Michael Leighton is not this good, but the Habs have done their best to make him look it. Leighton's save percentage is approaching .970 in these playoffs. He's nailed back to back shutouts, but don't be fooled by the boorish fan base of the Flyers and their nonsensical standing ovations over saves on 50 foot slapshots, Leighton has not done all that much so far. He is not even close to this good. Sure he's big, and solid, and square to the puck. Sure, his strength is his first save, and the Flyers are doing an excellent job of ensuring that he has to make only one every sequence. However, he is a career minor league goalie for a reason. His weakness is his mobility and quickness to reset for a second shot rebound. That has not been exploited even in the slightest. The Habs don't even know whether he can make the second save consistently because they're not getting second shots. Test Leighton on the rebound and you will see he is not prepared for the second chance shot. Give him a steady diet of 35 footers to direct into the corner and sure he is going to look strong. Not a lot of goalies will look weak on non screened, non deflected, long shots telegraphed from Mars.

Misleading stat

Jaroslav Halak was weak on the third goal last night. Other than that, let's assess what he is facing in comparison: Gagne in his crease, Leino taking two footers and hacking away at free pucks, Briere with missiles from ten feet, Briere with breakaways, Hartnell in the crease. It is a completely different set of shots. Put these two goalies in the opposite net and the Habs are not outscored 9-0 in this series but 13-0. Halak has saved even more embarassment. This is a time when save percentage is a misleading stat.

Leighton will be solved

I'm reminded of a recent series the Habs played against Carolina. The Hurricanes were frustrated. They couldn't solve Jose Theodore, but played the games well. When they finally solved Theodore, the flood gates opened and the Canes won the final game 8-2. The floodgates are going to open on Leighton. He didn't just suddenly become the greatest goalie on the planet at this stage in his career. It may be Chicago who finally solves him, but he will be solved. This is a lot like Pierre McGuire's argument about Huet when he was saving pucks. Time will tell. Huet actually had to make some quality saves as a Hab goalie, but McGuire was right in the end about Huet as he almost always is.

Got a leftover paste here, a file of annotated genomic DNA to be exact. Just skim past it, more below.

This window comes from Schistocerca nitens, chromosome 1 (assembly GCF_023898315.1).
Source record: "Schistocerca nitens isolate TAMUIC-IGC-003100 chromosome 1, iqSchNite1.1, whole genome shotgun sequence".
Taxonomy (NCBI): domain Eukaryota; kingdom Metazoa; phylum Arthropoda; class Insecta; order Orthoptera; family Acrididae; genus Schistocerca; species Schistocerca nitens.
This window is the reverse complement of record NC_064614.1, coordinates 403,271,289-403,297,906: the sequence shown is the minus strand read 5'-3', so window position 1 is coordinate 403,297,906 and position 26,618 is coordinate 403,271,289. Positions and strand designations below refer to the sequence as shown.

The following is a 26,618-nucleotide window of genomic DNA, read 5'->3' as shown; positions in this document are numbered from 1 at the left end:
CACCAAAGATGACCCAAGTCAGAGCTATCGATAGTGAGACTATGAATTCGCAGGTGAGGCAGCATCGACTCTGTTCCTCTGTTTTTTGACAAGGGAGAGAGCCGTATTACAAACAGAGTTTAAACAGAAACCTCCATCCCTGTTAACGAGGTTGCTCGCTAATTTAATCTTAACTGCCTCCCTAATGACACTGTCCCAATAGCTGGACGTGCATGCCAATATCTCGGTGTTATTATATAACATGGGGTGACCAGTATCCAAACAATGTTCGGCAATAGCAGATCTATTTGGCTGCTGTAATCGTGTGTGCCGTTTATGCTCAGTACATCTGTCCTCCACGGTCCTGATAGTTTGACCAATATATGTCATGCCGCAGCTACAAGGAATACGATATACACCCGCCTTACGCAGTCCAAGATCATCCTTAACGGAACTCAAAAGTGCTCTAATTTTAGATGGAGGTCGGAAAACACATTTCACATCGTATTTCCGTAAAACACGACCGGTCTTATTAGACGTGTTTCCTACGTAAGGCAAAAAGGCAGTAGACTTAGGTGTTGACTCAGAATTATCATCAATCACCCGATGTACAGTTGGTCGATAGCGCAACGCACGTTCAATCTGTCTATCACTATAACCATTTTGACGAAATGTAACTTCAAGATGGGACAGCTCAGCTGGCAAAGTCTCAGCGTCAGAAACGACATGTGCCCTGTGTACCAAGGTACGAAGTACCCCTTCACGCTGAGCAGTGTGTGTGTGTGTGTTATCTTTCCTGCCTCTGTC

I write down all the big saves that I can use for my highlights from games. My 'Leighton amazing' column is empty. So it is up to the Habs to challenge this guy.

Not impressed

Add to not being that impressed by Leighton, I am not impressed by the Flyers either, and that's saying something considering they have outscored their opposition 13-0 in the last eight periods. The powerplay is hot. That's it. Five on five they have not been good. They are outshot regularly. They are outplayed regularly. Yet they are winning. The Habs will tell you for the first two rounds that that is the bottom line. But for Philly to be outplayed by Montreal 5 on 5? That doesn't say much for their chances in the finals.

Series could easily change

For me, the bottom line to get back in this series is very simple. Keep playing the way you are with two major adjustments: get to the net and you'll get to the goalie on second shots when he's not back set. The other is kill penalties more aggressively. For whatever reason, the Habs have gotten passive shorthanded. The blueprint on stopping the Flyers powerplay is easy to find. Just go through the Bruins tapes and do what they did. Boston had no trouble with the Philly powerplay.